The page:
Alongside the many ups and downs of Leah Messer’s life, one part of her story has never changed: Aliannah.
In 2014, Ali was diagnosed with an extremely rare form of Muscular Dystrophy.
Teen Mom 2 viewers have followed Leah and Ali’s journey, always hoping for good news about the 12-year-old’s prognosis and treatment.
This week, Leah shared some very welcome good news.
On Thursday, March 17, Leah Messer gave an update to her followers about Ali’s latest visit to Dr. Tsao.
“An update from Alis MD appt yesterday!” Leah began in her caption.
“All great things,” Leah raved.
“He sees more of an improvement than he ever has, mind & body,” Leah shared.
“He said what he sees is remarkable,” she added.
Leah explained that Dr. Tsao found it remarkable “because she seems a lot stronger.”
“700+ of her type of #MuscularDystrophy,” Leah added.
She is of course referring to how Leah’s type of muscular dystrophy is not as rare as it was just 8 years ago.
“He gave a lot of credit to her love, hard work, and dedication to reaching horseback riding goals,” Leah noted.
Leah emphasized that these were goals “that she sets for herself.”
“Reflex is still the same,” she acknowledged, “but strength is better.
“Pulmonary is better,” Leah added, “weight and growth chart is better than it has ever been.”
“He even asked to take a photo with her,” Leah detailed.
“We love Dr. Tsao and are so grateful for his practices and guidance over the years,” she gushed.
“Keep working hard and staying dedicated Ali girl,” Leah expressed.
“We love you and are so proud of you!” Leah raved.
“A special thanks to all of you,” she concluded, “who believe in and support my girl.”
Certainly, it is safe to say that all of us are Team Ali.
Though viewers have watched both of Leah’s twins grow up, Ali’s health journey has been of particular interest — and concern.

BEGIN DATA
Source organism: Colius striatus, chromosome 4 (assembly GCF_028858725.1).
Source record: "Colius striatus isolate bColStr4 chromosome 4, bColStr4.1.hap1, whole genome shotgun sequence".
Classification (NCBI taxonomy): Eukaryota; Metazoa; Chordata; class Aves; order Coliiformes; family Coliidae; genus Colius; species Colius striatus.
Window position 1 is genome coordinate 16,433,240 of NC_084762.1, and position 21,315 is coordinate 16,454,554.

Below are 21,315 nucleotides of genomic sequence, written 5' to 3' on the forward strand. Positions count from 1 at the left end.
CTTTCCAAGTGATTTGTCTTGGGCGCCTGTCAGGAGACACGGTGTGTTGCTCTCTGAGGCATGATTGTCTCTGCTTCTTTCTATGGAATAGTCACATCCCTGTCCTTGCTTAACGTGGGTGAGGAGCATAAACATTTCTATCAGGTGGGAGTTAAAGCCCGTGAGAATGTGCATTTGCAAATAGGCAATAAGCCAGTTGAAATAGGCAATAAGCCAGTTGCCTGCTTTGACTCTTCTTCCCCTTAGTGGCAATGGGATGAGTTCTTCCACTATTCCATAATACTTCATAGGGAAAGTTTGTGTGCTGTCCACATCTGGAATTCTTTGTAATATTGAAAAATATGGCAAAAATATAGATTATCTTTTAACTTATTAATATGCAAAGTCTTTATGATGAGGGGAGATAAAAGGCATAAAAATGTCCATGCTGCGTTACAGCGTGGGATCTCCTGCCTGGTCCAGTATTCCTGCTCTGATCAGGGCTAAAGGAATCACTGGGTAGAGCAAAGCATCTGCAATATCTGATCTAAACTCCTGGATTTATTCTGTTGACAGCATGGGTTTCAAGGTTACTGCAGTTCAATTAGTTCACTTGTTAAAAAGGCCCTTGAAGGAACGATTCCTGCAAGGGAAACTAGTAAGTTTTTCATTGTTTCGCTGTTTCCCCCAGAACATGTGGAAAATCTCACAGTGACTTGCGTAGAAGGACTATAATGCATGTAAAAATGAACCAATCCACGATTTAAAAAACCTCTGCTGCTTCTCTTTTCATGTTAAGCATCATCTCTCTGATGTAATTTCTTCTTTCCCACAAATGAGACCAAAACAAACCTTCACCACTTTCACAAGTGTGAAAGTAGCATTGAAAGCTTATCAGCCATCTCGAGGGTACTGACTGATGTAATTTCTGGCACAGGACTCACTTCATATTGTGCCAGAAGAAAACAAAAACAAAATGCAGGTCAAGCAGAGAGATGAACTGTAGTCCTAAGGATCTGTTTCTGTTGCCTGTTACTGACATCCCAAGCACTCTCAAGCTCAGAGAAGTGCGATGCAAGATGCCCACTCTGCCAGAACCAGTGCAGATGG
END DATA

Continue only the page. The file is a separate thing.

The 12-year-old’s form of Muscular Dystrophy is called Titin Myopathy.
At the time that she was diagnosed, she was the first-ever child with the diagnosis … and there were only 20 cases in the world.
Now, that number has grown exponentially.
It may sound odd to celebrate a broadening diagnosis of a life-altering condition.
However, more people being diagnosed does not neessarily mean more people with Titin Myopathy, just more people who know that they have it.
The more people who have a condition, the more “cohorts” they have — that is, the more opportunities for treatment and study.
Ali’s improvement in these areas, as reported by Leah, is remarkable.
What worked for her could work for others with her still-rare-but-less-so form of MD. And, even if it doesn’t work for everyone, could still help lead to better treatments.
Muscular Dystrophy actually refers to a group of neuromuscular diseases, each of which result in the breakdown of muscle.
However, Ali’s prognosis is better than it once seemed, with Leah recently sharing how she could expect to live a full life because of which organs remain unaffected.
Even so, a cure would be amazing — for Ali, for others with Titin Myopathy, and for countless others with other forms of Muscular Dystrophy.